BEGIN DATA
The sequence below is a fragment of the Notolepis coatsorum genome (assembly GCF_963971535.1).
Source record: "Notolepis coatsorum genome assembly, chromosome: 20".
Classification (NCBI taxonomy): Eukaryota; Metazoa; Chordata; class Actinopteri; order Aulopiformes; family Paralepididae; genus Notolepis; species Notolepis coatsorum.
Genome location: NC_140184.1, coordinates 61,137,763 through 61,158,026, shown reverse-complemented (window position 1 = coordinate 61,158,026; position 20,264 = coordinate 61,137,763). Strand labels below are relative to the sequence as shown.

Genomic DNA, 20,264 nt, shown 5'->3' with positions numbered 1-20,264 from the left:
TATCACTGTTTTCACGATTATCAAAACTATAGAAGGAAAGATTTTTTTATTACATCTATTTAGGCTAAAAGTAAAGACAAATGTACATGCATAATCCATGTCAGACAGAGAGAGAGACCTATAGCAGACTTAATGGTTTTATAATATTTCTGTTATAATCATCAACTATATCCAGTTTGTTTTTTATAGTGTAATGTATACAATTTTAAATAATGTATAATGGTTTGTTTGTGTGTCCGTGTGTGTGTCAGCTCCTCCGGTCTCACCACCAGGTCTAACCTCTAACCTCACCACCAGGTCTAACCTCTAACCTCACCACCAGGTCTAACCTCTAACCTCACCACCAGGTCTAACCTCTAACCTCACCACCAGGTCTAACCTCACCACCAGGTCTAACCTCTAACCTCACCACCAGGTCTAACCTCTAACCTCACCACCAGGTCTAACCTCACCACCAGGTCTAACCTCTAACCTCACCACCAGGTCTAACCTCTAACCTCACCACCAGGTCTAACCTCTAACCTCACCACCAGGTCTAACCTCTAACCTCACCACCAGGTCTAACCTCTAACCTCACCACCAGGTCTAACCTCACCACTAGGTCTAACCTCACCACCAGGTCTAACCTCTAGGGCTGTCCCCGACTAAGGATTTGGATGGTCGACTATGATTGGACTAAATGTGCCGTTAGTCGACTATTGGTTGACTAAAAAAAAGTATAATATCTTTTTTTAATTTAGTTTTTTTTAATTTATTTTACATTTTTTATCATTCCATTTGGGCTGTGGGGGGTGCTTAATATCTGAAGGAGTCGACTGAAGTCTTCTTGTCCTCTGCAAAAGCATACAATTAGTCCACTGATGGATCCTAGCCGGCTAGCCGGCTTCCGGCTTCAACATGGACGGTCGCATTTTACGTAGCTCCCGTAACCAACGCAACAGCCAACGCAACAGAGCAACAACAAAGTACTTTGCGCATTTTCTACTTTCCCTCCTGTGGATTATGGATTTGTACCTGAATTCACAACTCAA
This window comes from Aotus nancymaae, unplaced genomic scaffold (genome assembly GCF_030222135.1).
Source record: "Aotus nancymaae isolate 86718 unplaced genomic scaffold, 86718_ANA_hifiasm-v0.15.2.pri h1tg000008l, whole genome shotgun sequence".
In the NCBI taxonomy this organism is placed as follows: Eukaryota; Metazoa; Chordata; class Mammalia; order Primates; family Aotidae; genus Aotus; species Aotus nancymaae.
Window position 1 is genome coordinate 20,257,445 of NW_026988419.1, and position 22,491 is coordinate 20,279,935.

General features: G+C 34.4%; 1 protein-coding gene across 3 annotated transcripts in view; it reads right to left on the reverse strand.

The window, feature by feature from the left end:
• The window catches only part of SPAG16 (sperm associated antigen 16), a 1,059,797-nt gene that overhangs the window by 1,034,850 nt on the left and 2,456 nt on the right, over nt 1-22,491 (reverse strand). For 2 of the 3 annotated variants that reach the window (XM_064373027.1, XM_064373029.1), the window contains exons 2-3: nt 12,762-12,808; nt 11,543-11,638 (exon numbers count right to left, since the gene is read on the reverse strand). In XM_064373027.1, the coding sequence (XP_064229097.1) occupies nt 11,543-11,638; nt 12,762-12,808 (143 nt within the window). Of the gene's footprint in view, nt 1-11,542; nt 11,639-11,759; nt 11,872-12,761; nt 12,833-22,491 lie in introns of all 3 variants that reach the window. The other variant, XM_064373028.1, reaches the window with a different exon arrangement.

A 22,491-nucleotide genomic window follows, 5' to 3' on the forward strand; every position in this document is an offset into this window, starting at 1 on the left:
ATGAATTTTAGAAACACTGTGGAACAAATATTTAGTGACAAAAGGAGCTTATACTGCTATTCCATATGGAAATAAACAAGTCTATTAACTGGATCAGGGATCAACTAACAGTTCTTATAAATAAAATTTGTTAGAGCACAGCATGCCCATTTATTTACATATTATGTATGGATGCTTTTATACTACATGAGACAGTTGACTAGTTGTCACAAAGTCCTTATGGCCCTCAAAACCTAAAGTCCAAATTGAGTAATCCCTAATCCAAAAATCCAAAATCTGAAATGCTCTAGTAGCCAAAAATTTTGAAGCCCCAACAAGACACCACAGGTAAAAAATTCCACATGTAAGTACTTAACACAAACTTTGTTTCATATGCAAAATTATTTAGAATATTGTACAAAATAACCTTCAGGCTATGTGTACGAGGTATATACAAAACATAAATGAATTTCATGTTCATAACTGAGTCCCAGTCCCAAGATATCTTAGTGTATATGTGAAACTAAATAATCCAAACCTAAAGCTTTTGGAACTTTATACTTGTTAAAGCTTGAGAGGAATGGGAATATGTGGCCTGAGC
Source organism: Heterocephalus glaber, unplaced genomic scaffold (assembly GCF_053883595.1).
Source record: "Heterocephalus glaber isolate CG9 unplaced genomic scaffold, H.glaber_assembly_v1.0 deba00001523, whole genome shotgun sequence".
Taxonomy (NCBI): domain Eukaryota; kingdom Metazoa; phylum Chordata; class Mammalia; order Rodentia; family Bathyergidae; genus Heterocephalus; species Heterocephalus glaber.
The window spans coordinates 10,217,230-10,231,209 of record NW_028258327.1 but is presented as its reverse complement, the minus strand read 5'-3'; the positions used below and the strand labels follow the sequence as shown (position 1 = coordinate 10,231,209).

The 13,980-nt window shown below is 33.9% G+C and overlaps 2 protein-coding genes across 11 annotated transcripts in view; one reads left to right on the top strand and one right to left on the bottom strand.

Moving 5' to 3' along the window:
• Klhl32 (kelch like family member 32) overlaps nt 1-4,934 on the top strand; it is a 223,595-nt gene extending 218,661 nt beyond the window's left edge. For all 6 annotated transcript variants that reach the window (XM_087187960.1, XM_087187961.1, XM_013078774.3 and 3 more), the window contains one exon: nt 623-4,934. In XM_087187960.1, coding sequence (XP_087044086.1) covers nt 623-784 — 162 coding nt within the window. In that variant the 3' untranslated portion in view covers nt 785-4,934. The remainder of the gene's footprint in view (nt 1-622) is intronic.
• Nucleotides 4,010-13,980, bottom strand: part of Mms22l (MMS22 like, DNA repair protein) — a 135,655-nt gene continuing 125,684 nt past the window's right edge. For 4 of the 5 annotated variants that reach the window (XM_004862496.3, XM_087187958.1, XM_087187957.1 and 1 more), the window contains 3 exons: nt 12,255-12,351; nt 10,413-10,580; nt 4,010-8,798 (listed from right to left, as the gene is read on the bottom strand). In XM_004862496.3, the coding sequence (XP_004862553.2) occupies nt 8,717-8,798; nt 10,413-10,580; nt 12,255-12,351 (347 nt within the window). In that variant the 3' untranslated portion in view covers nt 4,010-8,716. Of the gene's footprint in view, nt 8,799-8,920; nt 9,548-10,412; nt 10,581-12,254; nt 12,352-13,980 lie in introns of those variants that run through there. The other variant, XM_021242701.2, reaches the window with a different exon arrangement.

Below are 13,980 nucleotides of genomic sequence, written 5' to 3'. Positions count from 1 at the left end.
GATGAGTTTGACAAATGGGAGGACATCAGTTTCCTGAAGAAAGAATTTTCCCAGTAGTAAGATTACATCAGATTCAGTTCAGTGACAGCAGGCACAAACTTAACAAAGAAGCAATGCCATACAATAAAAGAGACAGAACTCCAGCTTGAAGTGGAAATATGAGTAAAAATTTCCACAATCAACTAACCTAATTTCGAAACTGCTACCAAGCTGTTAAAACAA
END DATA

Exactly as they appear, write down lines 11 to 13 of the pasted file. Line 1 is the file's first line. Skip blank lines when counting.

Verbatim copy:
General features: G+C 34.4%; 1 protein-coding gene across 3 annotated transcripts in view; it reads right to left on the reverse strand.

The window, feature by feature from the left end:
• The window catches only part of SPAG16 (sperm associated antigen 16), a 1,059,797-nt gene that overhangs the window by 1,034,850 nt on the left and 2,456 nt on the right, over nt 1-22,491 (reverse strand). For 2 of the 3 annotated variants that reach the window (XM_064373027.1, XM_064373029.1), the window contains exons 2-3: nt 12,762-12,808; nt 11,543-11,638 (exon numbers count right to left, since the gene is read on the reverse strand). In XM_064373027.1, the coding sequence (XP_064229097.1) occupies nt 11,543-11,638; nt 12,762-12,808 (143 nt within the window). Of the gene's footprint in view, nt 1-11,542; nt 11,639-11,759; nt 11,872-12,761; nt 12,833-22,491 lie in introns of all 3 variants that reach the window. The other variant, XM_064373028.1, reaches the window with a different exon arrangement.